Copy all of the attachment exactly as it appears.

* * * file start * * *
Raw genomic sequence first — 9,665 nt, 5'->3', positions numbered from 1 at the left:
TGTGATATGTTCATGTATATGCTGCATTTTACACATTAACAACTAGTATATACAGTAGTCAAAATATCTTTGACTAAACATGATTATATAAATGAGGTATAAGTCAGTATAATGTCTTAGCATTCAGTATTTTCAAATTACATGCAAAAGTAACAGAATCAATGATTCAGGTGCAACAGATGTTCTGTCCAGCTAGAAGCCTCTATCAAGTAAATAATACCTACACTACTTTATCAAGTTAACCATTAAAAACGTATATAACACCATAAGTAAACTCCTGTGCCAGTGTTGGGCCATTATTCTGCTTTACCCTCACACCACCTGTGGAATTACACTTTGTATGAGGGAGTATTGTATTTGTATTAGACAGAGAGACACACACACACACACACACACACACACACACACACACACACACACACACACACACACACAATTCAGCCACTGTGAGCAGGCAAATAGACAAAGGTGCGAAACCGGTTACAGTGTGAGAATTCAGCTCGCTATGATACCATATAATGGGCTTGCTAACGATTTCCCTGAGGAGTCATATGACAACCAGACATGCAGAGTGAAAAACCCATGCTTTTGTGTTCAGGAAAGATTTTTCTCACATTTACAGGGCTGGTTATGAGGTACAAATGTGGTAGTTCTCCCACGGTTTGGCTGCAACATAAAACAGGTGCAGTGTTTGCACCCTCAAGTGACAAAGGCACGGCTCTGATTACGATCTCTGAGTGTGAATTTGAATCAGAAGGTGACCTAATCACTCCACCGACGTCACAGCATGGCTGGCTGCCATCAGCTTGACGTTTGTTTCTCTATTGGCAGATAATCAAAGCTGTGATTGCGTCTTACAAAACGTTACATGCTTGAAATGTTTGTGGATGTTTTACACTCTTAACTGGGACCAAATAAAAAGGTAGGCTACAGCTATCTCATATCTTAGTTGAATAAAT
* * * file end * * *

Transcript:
Raw genomic sequence first — 9,665 nt, 5'->3', positions numbered from 1 at the left:
TGTGATATGTTCATGTATATGCTGCATTTTACACATTAACAACTAGTATATACAGTAGTCAAAATATCTTTGACTAAACATGATTATATAAATGAGGTATAAGTCAGTATAATGTCTTAGCATTCAGTATTTTCAAATTACATGCAAAAGTAACAGAATCAATGATTCAGGTGCAACAGATGTTCTGTCCAGCTAGAAGCCTCTATCAAGTAAATAATACCTACACTACTTTATCAAGTTAACCATTAAAAACGTATATAACACCATAAGTAAACTCCTGTGCCAGTGTTGGGCCATTATTCTGCTTTACCCTCACACCACCTGTGGAATTACACTTTGTATGAGGGAGTATTGTATTTGTATTAGACAGAGAGACACACACACACACACACACACACACACACACACACACACACACACACACACACACACACAATTCAGCCACTGTGAGCAGGCAAATAGACAAAGGTGCGAAACCGGTTACAGTGTGAGAATTCAGCTCGCTATGATACCATATAATGGGCTTGCTAACGATTTCCCTGAGGAGTCATATGACAACCAGACATGCAGAGTGAAAAACCCATGCTTTTGTGTTCAGGAAAGATTTTTCTCACATTTACAGGGCTGGTTATGAGGTACAAATGTGGTAGTTCTCCCACGGTTTGGCTGCAACATAAAACAGGTGCAGTGTTTGCACCCTCAAGTGACAAAGGCACGGCTCTGATTACGATCTCTGAGTGTGAATTTGAATCAGAAGGTGACCTAATCACTCCACCGACGTCACAGCATGGCTGGCTGCCATCAGCTTGACGTTTGTTTCTCTATTGGCAGATAATCAAAGCTGTGATTGCGTCTTACAAAACGTTACATGCTTGAAATGTTTGTGGATGTTTTACACTCTTAACTGGGACCAAATAAAAAGGTAGGCTACAGCTATCTCATATCTTAGTTGAATAAAT